Like the watercolour paints, you can spend a lot of money on paper if you want to but might not be advisable when you are starting out and are getting to know your preferences. I would advise aiming for a mid range paper and maybe even looking at sampling a couple of different varieties if your budget allows you too.



Many art supplies stores will offer sets of brushes specific to watercolour that offer a good variety for starting your kit. Again, you can spend a lot of money on brushes but like the paper it might be worth trialling a couple of different brushes and pay attention to your preference with them as you are using them! Some of my favourite brushes to use aren't the most expensive so don't feel compelled to invest in brushes that are a certain hair of an animal (unless it is unicorn hair, then it may well be worth the investment) In your kit you will want to have a variety of sizes from really fine (for adding in fine details) to a larger brush that can be used to 'load' the water on the page (especially for background washes).



So you've got the big purchase items out of the way and you're almost ready to go! Here are a couple of other items I've found really useful when conducting a watercolour painting:

  • PAPER TOWEL: Seriously the most underrated art assistant for watercolour. Having some paper towel close-by will enable an increased level of control when it comes to painting (to be explained further in Part 2) I find myself constantly moving from the palette, to the paper towel, to the page to check the darkness of the colour I'm putting on the page. It's also really good to adjust the amount of water on your brush if you are working more delicately. 


  • MDF BOARD: You can buy boards that are made specifically for your art work but a MDF board from your local hardware store with a bull dog clip works just as well! You can also tape your paper to the board with masking tape that has less 'stick' so it won't tear the paper afterwards. The reason why I advise using a board is it give you a little more flexibility to move your work around again, increasing the level of control you have whilst working. For example if you want the watercolour to run around the page you can tilt the board accordingly!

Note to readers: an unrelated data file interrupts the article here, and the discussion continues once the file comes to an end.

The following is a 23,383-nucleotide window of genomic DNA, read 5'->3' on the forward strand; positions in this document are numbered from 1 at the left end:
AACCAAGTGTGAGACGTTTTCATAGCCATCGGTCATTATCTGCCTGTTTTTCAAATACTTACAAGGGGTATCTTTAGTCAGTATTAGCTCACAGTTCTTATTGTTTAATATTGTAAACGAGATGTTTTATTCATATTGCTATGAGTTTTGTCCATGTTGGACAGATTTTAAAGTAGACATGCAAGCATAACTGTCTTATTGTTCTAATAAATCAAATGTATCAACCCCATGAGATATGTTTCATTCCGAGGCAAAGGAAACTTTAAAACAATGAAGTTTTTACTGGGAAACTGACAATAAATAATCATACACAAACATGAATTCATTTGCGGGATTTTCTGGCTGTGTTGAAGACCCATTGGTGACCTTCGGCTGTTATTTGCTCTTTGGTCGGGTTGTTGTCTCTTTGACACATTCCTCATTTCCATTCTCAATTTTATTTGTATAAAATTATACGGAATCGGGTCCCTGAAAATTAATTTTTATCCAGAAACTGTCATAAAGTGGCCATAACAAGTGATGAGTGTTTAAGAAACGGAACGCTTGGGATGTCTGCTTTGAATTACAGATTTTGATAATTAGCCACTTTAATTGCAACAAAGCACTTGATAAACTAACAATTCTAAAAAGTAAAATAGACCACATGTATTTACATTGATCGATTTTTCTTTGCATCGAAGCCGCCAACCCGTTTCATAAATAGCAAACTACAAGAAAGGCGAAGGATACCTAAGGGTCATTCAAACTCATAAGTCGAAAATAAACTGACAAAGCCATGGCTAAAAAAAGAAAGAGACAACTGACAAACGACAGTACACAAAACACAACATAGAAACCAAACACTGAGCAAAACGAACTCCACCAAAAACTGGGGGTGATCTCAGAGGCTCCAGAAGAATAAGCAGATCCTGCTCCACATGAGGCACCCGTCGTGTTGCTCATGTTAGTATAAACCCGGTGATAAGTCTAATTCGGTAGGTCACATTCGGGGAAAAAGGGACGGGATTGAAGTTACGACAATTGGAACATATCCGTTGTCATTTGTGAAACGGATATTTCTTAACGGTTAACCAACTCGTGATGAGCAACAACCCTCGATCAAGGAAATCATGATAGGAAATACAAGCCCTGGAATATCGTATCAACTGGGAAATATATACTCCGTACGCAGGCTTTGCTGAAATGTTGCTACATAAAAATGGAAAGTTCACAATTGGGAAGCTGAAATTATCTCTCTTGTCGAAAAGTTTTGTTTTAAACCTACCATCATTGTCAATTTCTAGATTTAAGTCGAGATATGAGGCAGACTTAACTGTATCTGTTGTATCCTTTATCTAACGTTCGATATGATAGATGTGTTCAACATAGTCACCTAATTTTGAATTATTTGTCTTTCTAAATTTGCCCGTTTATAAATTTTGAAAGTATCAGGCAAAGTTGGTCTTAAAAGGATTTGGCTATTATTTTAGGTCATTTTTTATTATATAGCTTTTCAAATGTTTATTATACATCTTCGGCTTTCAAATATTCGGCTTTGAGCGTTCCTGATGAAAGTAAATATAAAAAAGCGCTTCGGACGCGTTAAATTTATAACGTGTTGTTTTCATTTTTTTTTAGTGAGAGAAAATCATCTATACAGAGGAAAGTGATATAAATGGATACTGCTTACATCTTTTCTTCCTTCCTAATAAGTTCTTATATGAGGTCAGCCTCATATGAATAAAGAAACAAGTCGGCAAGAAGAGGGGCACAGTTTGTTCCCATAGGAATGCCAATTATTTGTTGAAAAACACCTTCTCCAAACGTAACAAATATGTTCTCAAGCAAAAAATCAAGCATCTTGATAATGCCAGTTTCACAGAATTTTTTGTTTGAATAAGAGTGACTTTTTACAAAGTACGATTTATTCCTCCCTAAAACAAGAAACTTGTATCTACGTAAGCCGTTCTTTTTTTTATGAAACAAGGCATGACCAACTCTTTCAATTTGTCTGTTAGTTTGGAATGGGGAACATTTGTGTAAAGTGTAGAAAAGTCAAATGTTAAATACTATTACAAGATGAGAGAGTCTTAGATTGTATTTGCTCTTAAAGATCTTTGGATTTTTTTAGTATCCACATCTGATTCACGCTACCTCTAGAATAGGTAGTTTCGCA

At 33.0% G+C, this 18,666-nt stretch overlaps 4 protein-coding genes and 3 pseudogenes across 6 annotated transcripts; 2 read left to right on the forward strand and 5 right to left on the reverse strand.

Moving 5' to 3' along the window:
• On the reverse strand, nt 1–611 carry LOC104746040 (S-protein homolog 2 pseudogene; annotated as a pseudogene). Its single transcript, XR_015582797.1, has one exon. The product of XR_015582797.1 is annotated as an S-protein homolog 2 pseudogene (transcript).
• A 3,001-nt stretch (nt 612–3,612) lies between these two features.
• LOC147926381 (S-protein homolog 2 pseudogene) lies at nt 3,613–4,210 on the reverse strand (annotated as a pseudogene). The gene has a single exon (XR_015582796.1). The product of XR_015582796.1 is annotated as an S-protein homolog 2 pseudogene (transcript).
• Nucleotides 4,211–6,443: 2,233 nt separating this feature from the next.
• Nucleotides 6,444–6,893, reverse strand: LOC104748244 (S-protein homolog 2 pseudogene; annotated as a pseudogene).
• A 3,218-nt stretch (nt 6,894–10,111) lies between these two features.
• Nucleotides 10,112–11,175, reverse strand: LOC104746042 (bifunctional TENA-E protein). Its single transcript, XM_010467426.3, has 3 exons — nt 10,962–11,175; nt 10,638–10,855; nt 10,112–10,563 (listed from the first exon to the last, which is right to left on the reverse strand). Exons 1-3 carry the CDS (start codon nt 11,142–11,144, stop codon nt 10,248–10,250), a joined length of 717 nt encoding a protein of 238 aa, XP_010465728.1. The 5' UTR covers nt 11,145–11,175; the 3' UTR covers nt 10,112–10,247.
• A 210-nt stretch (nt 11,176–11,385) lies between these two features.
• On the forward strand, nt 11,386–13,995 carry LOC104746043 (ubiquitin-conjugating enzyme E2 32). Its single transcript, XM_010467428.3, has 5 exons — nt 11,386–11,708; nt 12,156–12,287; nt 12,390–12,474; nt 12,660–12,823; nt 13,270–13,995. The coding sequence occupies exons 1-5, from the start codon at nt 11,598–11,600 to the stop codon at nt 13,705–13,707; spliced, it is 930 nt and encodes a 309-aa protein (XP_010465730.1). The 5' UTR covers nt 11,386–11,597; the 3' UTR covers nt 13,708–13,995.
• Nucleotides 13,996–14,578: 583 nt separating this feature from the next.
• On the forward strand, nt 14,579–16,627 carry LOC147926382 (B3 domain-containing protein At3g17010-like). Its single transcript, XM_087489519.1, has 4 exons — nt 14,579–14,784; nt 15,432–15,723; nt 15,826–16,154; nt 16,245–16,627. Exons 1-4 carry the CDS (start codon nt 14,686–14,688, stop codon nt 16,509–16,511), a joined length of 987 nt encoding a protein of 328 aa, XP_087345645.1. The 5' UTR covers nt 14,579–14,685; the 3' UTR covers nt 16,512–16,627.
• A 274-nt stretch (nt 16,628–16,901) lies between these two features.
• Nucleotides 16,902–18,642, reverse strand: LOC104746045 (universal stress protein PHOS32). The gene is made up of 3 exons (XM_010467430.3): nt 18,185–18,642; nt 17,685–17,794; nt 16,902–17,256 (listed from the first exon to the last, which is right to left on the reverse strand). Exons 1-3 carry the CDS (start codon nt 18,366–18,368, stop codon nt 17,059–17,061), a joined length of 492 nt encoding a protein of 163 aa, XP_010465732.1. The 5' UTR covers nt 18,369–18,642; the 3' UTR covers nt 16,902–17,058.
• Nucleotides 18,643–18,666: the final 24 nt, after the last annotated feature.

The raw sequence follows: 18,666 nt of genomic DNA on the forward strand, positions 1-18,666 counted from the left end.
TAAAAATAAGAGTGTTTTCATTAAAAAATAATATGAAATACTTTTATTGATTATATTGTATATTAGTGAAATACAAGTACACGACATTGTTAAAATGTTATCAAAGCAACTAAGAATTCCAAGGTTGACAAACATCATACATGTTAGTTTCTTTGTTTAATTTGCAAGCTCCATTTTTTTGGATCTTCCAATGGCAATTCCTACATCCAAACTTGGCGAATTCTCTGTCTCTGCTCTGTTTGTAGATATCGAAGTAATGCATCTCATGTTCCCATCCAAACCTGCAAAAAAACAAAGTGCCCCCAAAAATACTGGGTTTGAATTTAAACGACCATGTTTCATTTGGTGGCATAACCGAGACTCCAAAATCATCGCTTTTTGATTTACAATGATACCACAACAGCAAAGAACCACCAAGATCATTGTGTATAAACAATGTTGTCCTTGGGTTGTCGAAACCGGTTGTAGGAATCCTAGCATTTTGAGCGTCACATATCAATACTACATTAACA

•  WATER VESSEL: In the name of recycling, an old pasta jar is perfect for this (OHS- remove the labels!) 


  • PALETTE: A small plastic palette is all you'll need for watercolour. The palette sets I mentioned earlier have a lid that you can use as a palette and it usually does the trick! Alternatively, plastic lids from ice cream containers can work really well as palettes. Make sure they're white so you can still see your colours clearly!


  • WHITES FOR HIGHLIGHTS: As I mentioned earlier, I don't tend to use white watercolour paint. Instead, I try and plan ahead for where the highlights might be in the painting and leave the paper as is or I add them in the last stages of the painting. For this I use white pencils (Faber Castells or Prismacolors) Posca textas (paint textas) white ink or gouache paint. 


  • PENCILS: There's nothing wrong with lightly sketching and planning for your painting. If you use a lighter pencil (2H, 3H or 4H) you will be able to erase back the lines (or even leave them if you like that look!) before putting the watercolour paint on the page. 

I hope this has been of some use! I would love to hear other suggestions that people might have on their preferences for materials etc.

Until next time,